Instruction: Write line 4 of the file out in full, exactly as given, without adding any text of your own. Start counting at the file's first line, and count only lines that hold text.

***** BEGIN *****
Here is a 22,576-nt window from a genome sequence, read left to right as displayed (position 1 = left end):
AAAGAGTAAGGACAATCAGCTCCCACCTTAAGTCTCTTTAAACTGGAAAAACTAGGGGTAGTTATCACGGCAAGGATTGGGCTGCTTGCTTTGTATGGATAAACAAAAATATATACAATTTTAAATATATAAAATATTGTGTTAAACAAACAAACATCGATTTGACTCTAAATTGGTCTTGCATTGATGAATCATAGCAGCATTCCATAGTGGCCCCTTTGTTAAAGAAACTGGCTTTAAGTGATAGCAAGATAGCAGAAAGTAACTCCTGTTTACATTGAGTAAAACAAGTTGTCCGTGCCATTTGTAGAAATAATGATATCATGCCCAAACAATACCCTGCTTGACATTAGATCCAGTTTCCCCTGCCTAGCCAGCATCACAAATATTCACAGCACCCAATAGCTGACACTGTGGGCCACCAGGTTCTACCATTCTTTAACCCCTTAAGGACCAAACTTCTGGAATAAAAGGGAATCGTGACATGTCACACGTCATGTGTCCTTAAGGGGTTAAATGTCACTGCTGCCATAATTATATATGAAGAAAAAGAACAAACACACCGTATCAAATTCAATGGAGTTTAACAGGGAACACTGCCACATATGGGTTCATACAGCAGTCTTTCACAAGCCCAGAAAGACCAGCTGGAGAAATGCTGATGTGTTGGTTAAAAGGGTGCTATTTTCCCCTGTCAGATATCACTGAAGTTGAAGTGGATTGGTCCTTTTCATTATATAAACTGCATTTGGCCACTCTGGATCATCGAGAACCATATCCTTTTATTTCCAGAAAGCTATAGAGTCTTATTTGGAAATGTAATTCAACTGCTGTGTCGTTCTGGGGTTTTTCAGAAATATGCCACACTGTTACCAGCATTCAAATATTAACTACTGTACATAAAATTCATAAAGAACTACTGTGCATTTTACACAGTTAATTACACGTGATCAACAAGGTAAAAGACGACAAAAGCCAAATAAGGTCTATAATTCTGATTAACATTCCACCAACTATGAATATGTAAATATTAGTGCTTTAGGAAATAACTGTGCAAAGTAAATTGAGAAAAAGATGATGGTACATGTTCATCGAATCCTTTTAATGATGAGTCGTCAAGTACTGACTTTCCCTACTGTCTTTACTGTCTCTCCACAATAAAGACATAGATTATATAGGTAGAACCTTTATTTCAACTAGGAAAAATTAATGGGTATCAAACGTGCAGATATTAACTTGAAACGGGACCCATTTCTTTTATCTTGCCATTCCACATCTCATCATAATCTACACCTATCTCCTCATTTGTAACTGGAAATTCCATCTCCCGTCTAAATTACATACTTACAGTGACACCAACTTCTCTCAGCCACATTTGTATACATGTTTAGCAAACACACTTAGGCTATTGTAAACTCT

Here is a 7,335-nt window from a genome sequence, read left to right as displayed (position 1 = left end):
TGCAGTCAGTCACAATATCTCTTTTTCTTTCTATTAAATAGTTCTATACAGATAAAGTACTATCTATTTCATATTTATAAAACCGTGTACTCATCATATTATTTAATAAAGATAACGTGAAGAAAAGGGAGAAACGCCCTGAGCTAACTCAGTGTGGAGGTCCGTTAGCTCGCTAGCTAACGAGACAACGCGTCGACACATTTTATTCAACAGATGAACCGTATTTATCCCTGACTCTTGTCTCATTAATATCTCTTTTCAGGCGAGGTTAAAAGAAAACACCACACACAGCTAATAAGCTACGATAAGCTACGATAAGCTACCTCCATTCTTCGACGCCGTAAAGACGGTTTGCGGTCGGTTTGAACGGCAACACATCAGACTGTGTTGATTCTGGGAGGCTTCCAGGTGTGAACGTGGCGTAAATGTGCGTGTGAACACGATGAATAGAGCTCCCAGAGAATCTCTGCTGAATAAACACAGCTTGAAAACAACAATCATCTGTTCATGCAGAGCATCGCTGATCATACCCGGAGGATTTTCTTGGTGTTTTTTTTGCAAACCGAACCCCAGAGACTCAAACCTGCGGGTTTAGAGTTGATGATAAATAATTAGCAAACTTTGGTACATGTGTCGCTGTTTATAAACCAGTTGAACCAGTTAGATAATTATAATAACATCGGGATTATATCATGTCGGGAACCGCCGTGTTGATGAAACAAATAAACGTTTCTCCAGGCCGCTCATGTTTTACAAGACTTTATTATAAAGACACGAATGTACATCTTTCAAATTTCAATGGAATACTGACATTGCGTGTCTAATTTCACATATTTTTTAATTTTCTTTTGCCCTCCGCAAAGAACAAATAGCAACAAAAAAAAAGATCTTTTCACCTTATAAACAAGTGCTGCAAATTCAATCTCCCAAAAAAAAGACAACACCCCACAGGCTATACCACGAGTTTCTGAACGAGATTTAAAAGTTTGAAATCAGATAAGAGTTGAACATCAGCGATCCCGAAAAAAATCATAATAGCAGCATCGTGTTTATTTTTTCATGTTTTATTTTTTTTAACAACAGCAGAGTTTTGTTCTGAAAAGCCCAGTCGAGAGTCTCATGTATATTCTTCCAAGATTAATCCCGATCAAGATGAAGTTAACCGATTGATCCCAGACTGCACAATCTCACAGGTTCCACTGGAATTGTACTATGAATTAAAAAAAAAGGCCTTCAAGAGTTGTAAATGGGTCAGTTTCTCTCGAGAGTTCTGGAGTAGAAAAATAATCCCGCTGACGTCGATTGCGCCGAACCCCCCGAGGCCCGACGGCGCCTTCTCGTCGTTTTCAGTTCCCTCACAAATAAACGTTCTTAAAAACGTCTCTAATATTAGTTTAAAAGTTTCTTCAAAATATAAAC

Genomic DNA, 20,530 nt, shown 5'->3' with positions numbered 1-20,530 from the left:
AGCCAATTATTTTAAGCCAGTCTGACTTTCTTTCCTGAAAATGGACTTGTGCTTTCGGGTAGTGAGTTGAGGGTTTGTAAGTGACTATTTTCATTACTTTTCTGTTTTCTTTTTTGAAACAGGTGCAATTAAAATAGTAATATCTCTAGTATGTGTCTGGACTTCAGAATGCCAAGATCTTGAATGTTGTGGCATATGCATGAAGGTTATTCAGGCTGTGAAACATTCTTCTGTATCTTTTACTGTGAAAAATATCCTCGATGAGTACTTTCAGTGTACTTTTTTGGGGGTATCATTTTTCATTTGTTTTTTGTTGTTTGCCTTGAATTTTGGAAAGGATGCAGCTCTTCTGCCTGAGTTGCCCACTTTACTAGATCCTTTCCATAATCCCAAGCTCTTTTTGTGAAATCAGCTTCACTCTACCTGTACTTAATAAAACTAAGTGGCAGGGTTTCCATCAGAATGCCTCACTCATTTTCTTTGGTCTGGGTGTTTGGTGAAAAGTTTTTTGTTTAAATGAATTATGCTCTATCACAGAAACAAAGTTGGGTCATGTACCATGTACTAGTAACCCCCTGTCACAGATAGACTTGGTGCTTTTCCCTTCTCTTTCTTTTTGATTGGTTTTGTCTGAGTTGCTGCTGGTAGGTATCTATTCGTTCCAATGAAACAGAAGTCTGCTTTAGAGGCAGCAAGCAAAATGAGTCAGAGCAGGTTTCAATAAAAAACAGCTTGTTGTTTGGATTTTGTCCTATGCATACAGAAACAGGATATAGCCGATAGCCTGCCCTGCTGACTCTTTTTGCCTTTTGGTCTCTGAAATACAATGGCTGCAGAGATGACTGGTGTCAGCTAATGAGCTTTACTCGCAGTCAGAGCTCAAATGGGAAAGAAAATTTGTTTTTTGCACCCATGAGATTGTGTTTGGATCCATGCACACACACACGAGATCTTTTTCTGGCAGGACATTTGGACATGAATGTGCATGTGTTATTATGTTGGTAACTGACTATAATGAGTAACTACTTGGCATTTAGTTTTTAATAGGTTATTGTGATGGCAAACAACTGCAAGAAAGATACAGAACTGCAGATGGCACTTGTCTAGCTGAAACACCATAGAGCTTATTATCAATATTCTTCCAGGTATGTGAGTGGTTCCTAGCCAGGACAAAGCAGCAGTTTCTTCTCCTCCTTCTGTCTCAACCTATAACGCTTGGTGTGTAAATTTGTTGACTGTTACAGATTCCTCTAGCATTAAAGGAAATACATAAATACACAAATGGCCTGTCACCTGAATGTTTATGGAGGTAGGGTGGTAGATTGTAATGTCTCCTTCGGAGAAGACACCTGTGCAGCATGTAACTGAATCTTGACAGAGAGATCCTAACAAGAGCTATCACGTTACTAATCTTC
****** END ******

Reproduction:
TGCAGTCAGTCACAATATCTCTTTTTCTTTCTATTAAATAGTTCTATACAGATAAAGTACTATCTATTTCATATTTATAAAACCGTGTACTCATCATATTATTTAATAAAGATAACGTGAAGAAAAGGGAGAAACGCCCTGAGCTAACTCAGTGTGGAGGTCCGTTAGCTCGCTAGCTAACGAGACAACGCGTCGACACATTTTATTCAACAGATGAACCGTATTTATCCCTGACTCTTGTCTCATTAATATCTCTTTTCAGGCGAGGTTAAAAGAAAACACCACACACAGCTAATAAGCTACGATAAGCTACGATAAGCTACCTCCATTCTTCGACGCCGTAAAGACGGTTTGCGGTCGGTTTGAACGGCAACACATCAGACTGTGTTGATTCTGGGAGGCTTCCAGGTGTGAACGTGGCGTAAATGTGCGTGTGAACACGATGAATAGAGCTCCCAGAGAATCTCTGCTGAATAAACACAGCTTGAAAACAACAATCATCTGTTCATGCAGAGCATCGCTGATCATACCCGGAGGATTTTCTTGGTGTTTTTTTTGCAAACCGAACCCCAGAGACTCAAACCTGCGGGTTTAGAGTTGATGATAAATAATTAGCAAACTTTGGTACATGTGTCGCTGTTTATAAACCAGTTGAACCAGTTAGATAATTATAATAACATCGGGATTATATCATGTCGGGAACCGCCGTGTTGATGAAACAAATAAACGTTTCTCCAGGCCGCTCATGTTTTACAAGACTTTATTATAAAGACACGAATGTACATCTTTCAAATTTCAATGGAATACTGACATTGCGTGTCTAATTTCACATATTTTTTAATTTTCTTTTGCCCTCCGCAAAGAACAAATAGCAACAAAAAAAAAGATCTTTTCACCTTATAAACAAGTGCTGCAAATTCAATCTCCCAAAAAAAAGACAACACCCCACAGGCTATACCACGAGTTTCTGAACGAGATTTAAAAGTTTGAAATCAGATAAGAGTTGAACATCAGCGATCCCGAAAAAAATCATAATAGCAGCATCGTGTTTATTTTTTCATGTTTTATTTTTTTTAACAACAGCAGAGTTTTGTTCTGAAAAGCCCAGTCGAGAGTCTCATGTATATTCTTCCAAGATTAATCCCGATCAAGATGAAGTTAACCGATTGATCCCAGACTGCACAATCTCACAGGTTCCACTGGAATTGTACTATGAATTAAAAAAAAAGGCCTTCAAGAGTTGTAAATGGGTCAGTTTCTCTCGAGAGTTCTGGAGTAGAAAAATAATCCCGCTGACGTCGATTGCGCCGAACCCCCCGAGGCCCGACGGCGCCTTCTCGTCGTTTTCAGTTCCCTCACAAATAAACGTTCTTAAAAACGTCTCTAATATTAGTTTAAAAGTTTCTTCAAAATATAAAC